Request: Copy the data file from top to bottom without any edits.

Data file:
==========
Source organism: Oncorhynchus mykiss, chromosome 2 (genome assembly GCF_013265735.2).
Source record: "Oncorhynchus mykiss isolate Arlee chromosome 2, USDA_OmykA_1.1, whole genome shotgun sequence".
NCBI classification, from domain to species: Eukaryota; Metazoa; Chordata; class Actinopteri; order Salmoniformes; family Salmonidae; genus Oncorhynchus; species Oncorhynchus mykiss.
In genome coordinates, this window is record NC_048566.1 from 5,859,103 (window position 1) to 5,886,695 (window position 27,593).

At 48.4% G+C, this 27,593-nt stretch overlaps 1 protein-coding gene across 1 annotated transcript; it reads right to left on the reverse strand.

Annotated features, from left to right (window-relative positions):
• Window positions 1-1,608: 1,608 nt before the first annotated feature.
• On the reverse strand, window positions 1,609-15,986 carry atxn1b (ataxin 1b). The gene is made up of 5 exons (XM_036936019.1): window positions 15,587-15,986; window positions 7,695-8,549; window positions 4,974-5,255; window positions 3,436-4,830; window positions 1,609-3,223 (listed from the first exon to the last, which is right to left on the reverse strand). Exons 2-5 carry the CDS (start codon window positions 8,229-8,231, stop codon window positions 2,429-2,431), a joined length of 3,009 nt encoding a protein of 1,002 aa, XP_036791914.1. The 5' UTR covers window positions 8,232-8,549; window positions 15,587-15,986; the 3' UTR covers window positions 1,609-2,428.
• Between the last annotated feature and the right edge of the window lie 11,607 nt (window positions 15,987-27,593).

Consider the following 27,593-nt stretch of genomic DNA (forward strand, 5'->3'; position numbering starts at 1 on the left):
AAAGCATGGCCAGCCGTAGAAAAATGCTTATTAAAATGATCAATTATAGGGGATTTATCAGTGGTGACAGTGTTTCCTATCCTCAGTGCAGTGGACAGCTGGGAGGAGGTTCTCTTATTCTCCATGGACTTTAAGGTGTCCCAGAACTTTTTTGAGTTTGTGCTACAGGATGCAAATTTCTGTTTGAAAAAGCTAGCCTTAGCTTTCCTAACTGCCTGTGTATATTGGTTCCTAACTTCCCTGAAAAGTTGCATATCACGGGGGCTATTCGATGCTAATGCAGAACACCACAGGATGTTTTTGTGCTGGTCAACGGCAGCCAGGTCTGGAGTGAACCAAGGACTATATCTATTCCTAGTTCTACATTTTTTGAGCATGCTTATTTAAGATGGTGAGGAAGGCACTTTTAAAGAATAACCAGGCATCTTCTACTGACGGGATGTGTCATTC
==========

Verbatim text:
Source organism: Oncorhynchus mykiss, chromosome 2 (genome assembly GCF_013265735.2).
Source record: "Oncorhynchus mykiss isolate Arlee chromosome 2, USDA_OmykA_1.1, whole genome shotgun sequence".
NCBI classification, from domain to species: Eukaryota; Metazoa; Chordata; class Actinopteri; order Salmoniformes; family Salmonidae; genus Oncorhynchus; species Oncorhynchus mykiss.
In genome coordinates, this window is record NC_048566.1 from 5,859,103 (window position 1) to 5,886,695 (window position 27,593).

At 48.4% G+C, this 27,593-nt stretch overlaps 1 protein-coding gene across 1 annotated transcript; it reads right to left on the reverse strand.

Annotated features, from left to right (window-relative positions):
• Window positions 1-1,608: 1,608 nt before the first annotated feature.
• On the reverse strand, window positions 1,609-15,986 carry atxn1b (ataxin 1b). The gene is made up of 5 exons (XM_036936019.1): window positions 15,587-15,986; window positions 7,695-8,549; window positions 4,974-5,255; window positions 3,436-4,830; window positions 1,609-3,223 (listed from the first exon to the last, which is right to left on the reverse strand). Exons 2-5 carry the CDS (start codon window positions 8,229-8,231, stop codon window positions 2,429-2,431), a joined length of 3,009 nt encoding a protein of 1,002 aa, XP_036791914.1. The 5' UTR covers window positions 8,232-8,549; window positions 15,587-15,986; the 3' UTR covers window positions 1,609-2,428.
• Between the last annotated feature and the right edge of the window lie 11,607 nt (window positions 15,987-27,593).

Consider the following 27,593-nt stretch of genomic DNA (forward strand, 5'->3'; position numbering starts at 1 on the left):
AAAGCATGGCCAGCCGTAGAAAAATGCTTATTAAAATGATCAATTATAGGGGATTTATCAGTGGTGACAGTGTTTCCTATCCTCAGTGCAGTGGACAGCTGGGAGGAGGTTCTCTTATTCTCCATGGACTTTAAGGTGTCCCAGAACTTTTTTGAGTTTGTGCTACAGGATGCAAATTTCTGTTTGAAAAAGCTAGCCTTAGCTTTCCTAACTGCCTGTGTATATTGGTTCCTAACTTCCCTGAAAAGTTGCATATCACGGGGGCTATTCGATGCTAATGCAGAACACCACAGGATGTTTTTGTGCTGGTCAACGGCAGCCAGGTCTGGAGTGAACCAAGGACTATATCTATTCCTAGTTCTACATTTTTTGAGCATGCTTATTTAAGATGGTGAGGAAGGCACTTTTAAAGAATAACCAGGCATCTTCTACTGACGGGATGTGTCATTC